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Grain shippers wary of railways’ crude oil plans

Officials from both CN and CP Rail say increasing oil traffic will not hurt their grain service

Western grain shippers are watching closely to ensure their rail service doesn’t decline as oil shipments increase.

Wade Sobkowich.
photo: Allan Dawson

“We would be concerned if either railway were to reduce grain capacity in favour of crude oil,” Wade Sobkowich, executive director of the Western Grain Elevator Association said in an interview Dec. 5. “Regardless of what the needs are of other sectors, what Alberta is doing, and who owns the rail cars, grain shippers need the service and capacity that we need.”

Why it matters: Grain shippers say they’re regularly shunted aside for other rail traffic and worry growing oil shipments could derail their marketing efforts this winter.

Crude oil shipments by rail are increasing because there aren’t enough pipelines. Last month the Alberta government announced it will buy up to 7,000 oil cars and about 80 locomotives to pull them to help get a glut of Alberta oil to market.

However, officials from both railways say grain movement will not suffer because of oil.

“Let me start off by making it clear that we will not be moving more crude oil at the expense of other commodities such as grain,” CN spokesman Jonathan Abecassis wrote in an email Dec. 5.

“Only once the Alberta government shares a detailed plan as it pertains to CN, will we be in a position to comment on the specifics and on the feasibility.”

“CP is committed to delivering for the entire supply chain — from grain to domestic and international intermodal, to other bulk commodities, merchandise and automotive,” CP spokeswoman Salem Woodrow wrote Dec. 6.

“CP continues to add people and locomotives and has invested record amounts in capital to meet the needs of our customers, across all lines of business, and the broader economy.”

Despite reassurances Sobkowich remains wary.

“We’ve seen in the past where the railways took resources away from grain and used for fracking sand,” Sobkowich said. “This situation would be no different.

“Regardless of what the needs are of other sectors, what Alberta is doing, and who owns the rail cars, grain shippers need the service and capacity that we need.”

He added it helps that the railways are now required to identify the weekly grain capacity that will be available for the year, so shippers can try to hold them accountable to meeting those numbers.

More oil is being shipped by rail, but the same is true of grain, Sobkowich said.

“We cannot accept the premise of a constant rationing of (rail) supply under a perpetual planning of 5,500 (outside of winter) and 4,000 cars (during winter) per week every year,” he added.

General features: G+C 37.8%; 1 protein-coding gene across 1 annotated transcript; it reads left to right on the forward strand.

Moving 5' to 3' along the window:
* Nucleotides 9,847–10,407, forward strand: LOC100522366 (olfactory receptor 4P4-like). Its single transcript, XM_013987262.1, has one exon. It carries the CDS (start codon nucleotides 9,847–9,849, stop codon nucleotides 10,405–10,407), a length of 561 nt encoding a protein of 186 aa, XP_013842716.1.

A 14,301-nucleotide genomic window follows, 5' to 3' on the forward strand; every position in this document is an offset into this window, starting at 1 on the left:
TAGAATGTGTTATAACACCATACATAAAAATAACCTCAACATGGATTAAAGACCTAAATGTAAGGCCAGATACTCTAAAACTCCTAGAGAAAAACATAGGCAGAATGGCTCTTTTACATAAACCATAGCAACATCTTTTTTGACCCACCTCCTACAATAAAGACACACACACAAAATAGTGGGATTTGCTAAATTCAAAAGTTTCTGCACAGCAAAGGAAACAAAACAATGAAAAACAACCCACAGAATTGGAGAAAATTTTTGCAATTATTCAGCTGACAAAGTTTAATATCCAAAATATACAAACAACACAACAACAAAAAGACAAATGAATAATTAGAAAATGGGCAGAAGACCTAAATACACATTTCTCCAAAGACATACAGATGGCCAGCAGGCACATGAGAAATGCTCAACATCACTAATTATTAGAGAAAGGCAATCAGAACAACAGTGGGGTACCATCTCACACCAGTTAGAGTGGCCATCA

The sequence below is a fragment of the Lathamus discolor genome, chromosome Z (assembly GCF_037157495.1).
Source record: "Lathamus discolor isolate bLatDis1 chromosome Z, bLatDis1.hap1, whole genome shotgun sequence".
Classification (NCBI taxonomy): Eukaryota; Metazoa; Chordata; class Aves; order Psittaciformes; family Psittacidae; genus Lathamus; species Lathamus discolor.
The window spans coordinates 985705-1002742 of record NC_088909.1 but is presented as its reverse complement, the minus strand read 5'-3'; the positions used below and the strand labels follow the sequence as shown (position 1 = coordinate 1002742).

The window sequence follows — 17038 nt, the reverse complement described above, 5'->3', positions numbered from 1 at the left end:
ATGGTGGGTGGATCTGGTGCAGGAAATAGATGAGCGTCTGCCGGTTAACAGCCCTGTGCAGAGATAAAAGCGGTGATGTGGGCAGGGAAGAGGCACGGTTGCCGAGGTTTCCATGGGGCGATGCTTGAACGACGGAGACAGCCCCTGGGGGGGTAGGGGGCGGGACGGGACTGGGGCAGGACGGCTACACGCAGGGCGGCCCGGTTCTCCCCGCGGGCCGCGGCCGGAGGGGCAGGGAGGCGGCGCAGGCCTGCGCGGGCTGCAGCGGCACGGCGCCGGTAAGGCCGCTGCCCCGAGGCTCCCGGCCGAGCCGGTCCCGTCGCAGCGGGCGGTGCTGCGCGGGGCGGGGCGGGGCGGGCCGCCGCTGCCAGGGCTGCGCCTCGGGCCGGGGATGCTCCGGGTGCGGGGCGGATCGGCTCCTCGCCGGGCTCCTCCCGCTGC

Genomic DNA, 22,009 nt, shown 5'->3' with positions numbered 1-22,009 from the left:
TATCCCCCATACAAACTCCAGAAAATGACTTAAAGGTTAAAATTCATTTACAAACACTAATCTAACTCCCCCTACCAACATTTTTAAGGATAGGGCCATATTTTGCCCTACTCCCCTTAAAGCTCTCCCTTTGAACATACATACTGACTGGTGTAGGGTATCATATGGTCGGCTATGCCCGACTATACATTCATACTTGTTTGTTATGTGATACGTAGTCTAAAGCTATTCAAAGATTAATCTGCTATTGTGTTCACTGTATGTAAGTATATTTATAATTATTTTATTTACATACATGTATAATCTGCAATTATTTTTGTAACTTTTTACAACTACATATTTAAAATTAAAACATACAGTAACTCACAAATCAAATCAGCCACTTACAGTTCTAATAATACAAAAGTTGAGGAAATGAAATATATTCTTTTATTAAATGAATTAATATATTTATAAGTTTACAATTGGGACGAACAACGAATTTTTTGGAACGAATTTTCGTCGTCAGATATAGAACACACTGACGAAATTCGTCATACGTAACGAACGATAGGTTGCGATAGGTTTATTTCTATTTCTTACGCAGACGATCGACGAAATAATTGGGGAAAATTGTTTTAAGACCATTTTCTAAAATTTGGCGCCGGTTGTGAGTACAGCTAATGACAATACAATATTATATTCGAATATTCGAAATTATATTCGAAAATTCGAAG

In August Sobkowich said most years western Canadian grain companies, if they knew the cars would be delivered on time, could use nearly twice as many during the busy fall and winter shipping period.

Under the Canada Transportation Act the railways are obliged to haul all the products shippers seek to move by rail. But the railways decide where and when to run its trains.

Shippers who believe the railways failed to meet their service requirements can seek redress through the Canadian Transportation Agency, but it’s time consuming and expensive.

So far this crop year rail service for grain has been generally good, but shippers aren’t taking anything for granted, Sobkowich said.

“While the volumes are getting moved, there are a number of challenges still with trains showing up late, ETAs changing last minute (and) variable transit times,” he said. “There is a degree of nervousness that the system will be susceptible going into winter with railways moving record traffic and big crude contracts continue to get added.”

The federal government is considering cost sharing the Alberta government car purchases, but hasn’t made a decision, Intergovernmental Affairs Minister Dominic LeBlanc told reporters last week.

He also said Ottawa wants to assess the impact Alberta’s plan would have on other rail traffic.

Based on the cost of building or leasing oil cars and locomotives, some observers say Alberta’s plan would cost more than $1 billion.

Alberta Premier Rachel Notley says the purchase would be recouped by charging oil companies to move their oil.

Both railways are talking to the Alberta government about its oil-shipping plan, rail officials said.

During the first three quarters of 2018 CN moved 46,000 oil cars across its whole network compared to 207,000 grain cars just from Western Canada, Jason Valliere, CN’s director of petroleum marketing said in CN’s Nov. 19 Grain Insight podcast.

“CN has been increasing crude (oil) by rail movement as additional network capacity comes online, but any additional movement will only come from that increased, overall capacity and not at the expense of other goods,” Valliere said.

CN has been expanding its handling capacity with a record $3.5 billion in capital spending this year, he added. As CN moves more products it allows the company to invest in even more capacity, Valliere said.

“The pie is getting bigger in terms of the overall traffic CN can move out of Western Canada… ” he said.

“Our CEO (JJ Ruest) has been very clear we will not move crude at the expense of other commodities, including grain.”

CP Rail has increased crude oil shipments throughout 2018 and has additional contracts to ship more oil in 2019, Woodrow wrote in an email.

About the author

Reporter

Allan Dawson is a reporter with the Manitoba Co-operator based near Miami, Man. Covering agriculture since 1980, Dawson has spent most of his career with the Co-operator except for several years with Farmers’ Independent Weekly and before that a Morden-Winkler area radio station.

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